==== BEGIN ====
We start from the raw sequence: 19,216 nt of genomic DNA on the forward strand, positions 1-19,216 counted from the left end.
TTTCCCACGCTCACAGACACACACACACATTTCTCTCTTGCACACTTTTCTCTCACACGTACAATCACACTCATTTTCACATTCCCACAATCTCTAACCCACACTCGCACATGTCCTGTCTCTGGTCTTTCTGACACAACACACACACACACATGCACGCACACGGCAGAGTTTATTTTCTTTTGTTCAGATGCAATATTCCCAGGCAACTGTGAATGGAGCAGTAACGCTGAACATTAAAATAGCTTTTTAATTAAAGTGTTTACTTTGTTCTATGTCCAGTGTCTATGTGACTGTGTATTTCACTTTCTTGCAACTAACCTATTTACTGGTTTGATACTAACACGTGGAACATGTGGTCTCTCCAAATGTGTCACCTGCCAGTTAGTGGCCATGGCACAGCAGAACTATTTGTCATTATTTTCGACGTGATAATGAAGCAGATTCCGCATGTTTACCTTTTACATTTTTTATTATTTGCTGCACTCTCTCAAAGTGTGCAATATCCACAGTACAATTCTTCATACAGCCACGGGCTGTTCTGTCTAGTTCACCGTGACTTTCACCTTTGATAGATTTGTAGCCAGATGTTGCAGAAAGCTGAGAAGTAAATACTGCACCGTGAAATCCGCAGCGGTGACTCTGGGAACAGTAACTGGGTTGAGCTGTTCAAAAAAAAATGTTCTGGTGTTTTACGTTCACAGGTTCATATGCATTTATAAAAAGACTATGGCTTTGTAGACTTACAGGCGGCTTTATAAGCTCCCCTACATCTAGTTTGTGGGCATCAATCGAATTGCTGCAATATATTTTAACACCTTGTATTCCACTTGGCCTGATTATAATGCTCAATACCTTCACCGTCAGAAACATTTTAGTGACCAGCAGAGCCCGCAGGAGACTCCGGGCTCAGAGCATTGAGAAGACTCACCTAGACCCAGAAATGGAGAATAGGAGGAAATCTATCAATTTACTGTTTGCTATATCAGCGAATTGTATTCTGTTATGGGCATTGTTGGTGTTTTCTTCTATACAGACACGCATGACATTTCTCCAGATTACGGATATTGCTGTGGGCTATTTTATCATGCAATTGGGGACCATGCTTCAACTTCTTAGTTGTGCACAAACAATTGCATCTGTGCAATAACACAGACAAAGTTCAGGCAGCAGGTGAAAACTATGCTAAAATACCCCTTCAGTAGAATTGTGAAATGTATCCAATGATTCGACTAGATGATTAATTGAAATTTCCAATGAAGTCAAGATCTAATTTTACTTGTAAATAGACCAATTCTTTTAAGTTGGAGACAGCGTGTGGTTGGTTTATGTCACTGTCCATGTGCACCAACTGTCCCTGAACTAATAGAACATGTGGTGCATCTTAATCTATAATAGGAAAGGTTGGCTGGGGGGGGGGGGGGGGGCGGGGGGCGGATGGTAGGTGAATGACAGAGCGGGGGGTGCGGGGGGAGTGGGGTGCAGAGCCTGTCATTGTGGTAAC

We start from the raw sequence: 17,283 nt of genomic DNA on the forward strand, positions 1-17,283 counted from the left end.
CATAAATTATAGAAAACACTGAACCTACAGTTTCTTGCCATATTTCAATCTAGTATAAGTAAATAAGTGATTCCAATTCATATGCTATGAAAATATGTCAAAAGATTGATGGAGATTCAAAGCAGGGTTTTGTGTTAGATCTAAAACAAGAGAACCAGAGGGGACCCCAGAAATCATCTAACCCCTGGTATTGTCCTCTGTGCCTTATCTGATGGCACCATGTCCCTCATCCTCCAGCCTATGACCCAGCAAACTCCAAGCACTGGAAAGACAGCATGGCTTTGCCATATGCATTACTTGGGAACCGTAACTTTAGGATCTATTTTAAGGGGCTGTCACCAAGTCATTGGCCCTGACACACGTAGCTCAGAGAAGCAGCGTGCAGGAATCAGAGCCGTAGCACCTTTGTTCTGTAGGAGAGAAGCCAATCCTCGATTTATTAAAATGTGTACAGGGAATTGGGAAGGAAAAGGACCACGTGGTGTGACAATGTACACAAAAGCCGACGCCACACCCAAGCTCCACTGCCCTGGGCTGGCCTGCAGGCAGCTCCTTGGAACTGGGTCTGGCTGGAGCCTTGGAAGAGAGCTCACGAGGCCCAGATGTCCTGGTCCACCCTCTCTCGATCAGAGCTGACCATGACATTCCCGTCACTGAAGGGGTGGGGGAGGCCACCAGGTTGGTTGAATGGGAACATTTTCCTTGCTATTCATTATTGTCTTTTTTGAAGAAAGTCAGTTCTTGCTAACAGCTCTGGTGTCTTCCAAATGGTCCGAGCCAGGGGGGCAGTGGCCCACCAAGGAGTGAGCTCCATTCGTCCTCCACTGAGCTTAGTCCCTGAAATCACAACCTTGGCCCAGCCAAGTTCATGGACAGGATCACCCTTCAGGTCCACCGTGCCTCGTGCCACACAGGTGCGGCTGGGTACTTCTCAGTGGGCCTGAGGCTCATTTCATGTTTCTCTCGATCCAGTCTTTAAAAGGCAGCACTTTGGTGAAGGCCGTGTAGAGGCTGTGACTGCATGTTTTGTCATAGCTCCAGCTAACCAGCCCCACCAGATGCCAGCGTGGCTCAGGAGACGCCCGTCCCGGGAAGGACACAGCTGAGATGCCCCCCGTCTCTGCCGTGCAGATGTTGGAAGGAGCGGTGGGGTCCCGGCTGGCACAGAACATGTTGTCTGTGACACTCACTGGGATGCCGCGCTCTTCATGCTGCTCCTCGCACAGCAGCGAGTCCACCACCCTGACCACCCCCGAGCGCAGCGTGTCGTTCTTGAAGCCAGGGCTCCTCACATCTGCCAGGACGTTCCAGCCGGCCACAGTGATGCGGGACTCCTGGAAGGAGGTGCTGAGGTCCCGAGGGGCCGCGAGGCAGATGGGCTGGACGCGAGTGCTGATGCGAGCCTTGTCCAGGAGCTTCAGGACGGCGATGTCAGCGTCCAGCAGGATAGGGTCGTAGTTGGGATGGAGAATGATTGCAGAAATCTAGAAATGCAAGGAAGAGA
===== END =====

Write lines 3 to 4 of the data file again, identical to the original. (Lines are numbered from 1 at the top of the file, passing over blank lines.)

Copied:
We start from the raw sequence: 17,283 nt of genomic DNA on the forward strand, positions 1-17,283 counted from the left end.
CATAAATTATAGAAAACACTGAACCTACAGTTTCTTGCCATATTTCAATCTAGTATAAGTAAATAAGTGATTCCAATTCATATGCTATGAAAATATGTCAAAAGATTGATGGAGATTCAAAGCAGGGTTTTGTGTTAGATCTAAAACAAGAGAACCAGAGGGGACCCCAGAAATCATCTAACCCCTGGTATTGTCCTCTGTGCCTTATCTGATGGCACCATGTCCCTCATCCTCCAGCCTATGACCCAGCAAACTCCAAGCACTGGAAAGACAGCATGGCTTTGCCATATGCATTACTTGGGAACCGTAACTTTAGGATCTATTTTAAGGGGCTGTCACCAAGTCATTGGCCCTGACACACGTAGCTCAGAGAAGCAGCGTGCAGGAATCAGAGCCGTAGCACCTTTGTTCTGTAGGAGAGAAGCCAATCCTCGATTTATTAAAATGTGTACAGGGAATTGGGAAGGAAAAGGACCACGTGGTGTGACAATGTACACAAAAGCCGACGCCACACCCAAGCTCCACTGCCCTGGGCTGGCCTGCAGGCAGCTCCTTGGAACTGGGTCTGGCTGGAGCCTTGGAAGAGAGCTCACGAGGCCCAGATGTCCTGGTCCACCCTCTCTCGATCAGAGCTGACCATGACATTCCCGTCACTGAAGGGGTGGGGGAGGCCACCAGGTTGGTTGAATGGGAACATTTTCCTTGCTATTCATTATTGTCTTTTTTGAAGAAAGTCAGTTCTTGCTAACAGCTCTGGTGTCTTCCAAATGGTCCGAGCCAGGGGGGCAGTGGCCCACCAAGGAGTGAGCTCCATTCGTCCTCCACTGAGCTTAGTCCCTGAAATCACAACCTTGGCCCAGCCAAGTTCATGGACAGGATCACCCTTCAGGTCCACCGTGCCTCGTGCCACACAGGTGCGGCTGGGTACTTCTCAGTGGGCCTGAGGCTCATTTCATGTTTCTCTCGATCCAGTCTTTAAAAGGCAGCACTTTGGTGAAGGCCGTGTAGAGGCTGTGACTGCATGTTTTGTCATAGCTCCAGCTAACCAGCCCCACCAGATGCCAGCGTGGCTCAGGAGACGCCCGTCCCGGGAAGGACACAGCTGAGATGCCCCCCGTCTCTGCCGTGCAGATGTTGGAAGGAGCGGTGGGGTCCCGGCTGGCACAGAACATGTTGTCTGTGACACTCACTGGGATGCCGCGCTCTTCATGCTGCTCCTCGCACAGCAGCGAGTCCACCACCCTGACCACCCCCGAGCGCAGCGTGTCGTTCTTGAAGCCAGGGCTCCTCACATCTGCCAGGACGTTCCAGCCGGCCACAGTGATGCGGGACTCCTGGAAGGAGGTGCTGAGGTCCCGAGGGGCCGCGAGGCAGATGGGCTGGACGCGAGTGCTGATGCGAGCCTTGTCCAGGAGCTTCAGGACGGCGATGTCAGCGTCCAGCAGGATAGGGTCGTAGTTGGGATGGAGAATGATTGCAGAAATCTAGAAATGCAAGGAAGAGA